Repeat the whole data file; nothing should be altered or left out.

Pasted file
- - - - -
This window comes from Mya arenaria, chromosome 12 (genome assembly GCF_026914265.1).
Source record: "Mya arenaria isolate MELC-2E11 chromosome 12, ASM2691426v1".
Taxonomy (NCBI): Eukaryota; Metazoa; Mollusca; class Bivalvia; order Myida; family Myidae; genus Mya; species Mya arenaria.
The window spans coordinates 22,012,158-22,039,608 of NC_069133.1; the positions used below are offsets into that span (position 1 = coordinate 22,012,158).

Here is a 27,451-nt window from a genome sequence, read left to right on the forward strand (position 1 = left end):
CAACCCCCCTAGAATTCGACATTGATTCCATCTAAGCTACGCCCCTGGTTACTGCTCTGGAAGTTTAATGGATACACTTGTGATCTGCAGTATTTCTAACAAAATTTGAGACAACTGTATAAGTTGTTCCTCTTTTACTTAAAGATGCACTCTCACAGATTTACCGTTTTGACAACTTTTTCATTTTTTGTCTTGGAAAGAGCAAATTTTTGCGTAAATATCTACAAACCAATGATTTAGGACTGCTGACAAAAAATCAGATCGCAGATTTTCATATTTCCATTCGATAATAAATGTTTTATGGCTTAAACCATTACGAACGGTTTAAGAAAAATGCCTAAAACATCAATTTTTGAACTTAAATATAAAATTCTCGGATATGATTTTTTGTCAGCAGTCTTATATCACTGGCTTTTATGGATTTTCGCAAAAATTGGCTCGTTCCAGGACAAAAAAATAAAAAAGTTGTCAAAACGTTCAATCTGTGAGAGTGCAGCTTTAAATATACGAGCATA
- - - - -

This window comes from Mya arenaria, chromosome 12 (genome assembly GCF_026914265.1).
Source record: "Mya arenaria isolate MELC-2E11 chromosome 12, ASM2691426v1".
Taxonomy (NCBI): Eukaryota; Metazoa; Mollusca; class Bivalvia; order Myida; family Myidae; genus Mya; species Mya arenaria.
The window spans coordinates 22,012,158-22,039,608 of NC_069133.1; the positions used below are offsets into that span (position 1 = coordinate 22,012,158).

Here is a 27,451-nt window from a genome sequence, read left to right on the forward strand (position 1 = left end):
CAACCCCCCTAGAATTCGACATTGATTCCATCTAAGCTACGCCCCTGGTTACTGCTCTGGAAGTTTAATGGATACACTTGTGATCTGCAGTATTTCTAACAAAATTTGAGACAACTGTATAAGTTGTTCCTCTTTTACTTAAAGATGCACTCTCACAGATTTACCGTTTTGACAACTTTTTCATTTTTTGTCTTGGAAAGAGCAAATTTTTGCGTAAATATCTACAAACCAATGATTTAGGACTGCTGACAAAAAATCAGATCGCAGATTTTCATATTTCCATTCGATAATAAATGTTTTATGGCTTAAACCATTACGAACGGTTTAAGAAAAATGCCTAAAACATCAATTTTTGAACTTAAATATAAAATTCTCGGATATGATTTTTTGTCAGCAGTCTTATATCACTGGCTTTTATGGATTTTCGCAAAAATTGGCTCGTTCCAGGACAAAAAAATAAAAAAGTTGTCAAAACGTTCAATCTGTGAGAGTGCAGCTTTAAATATACGAGCATA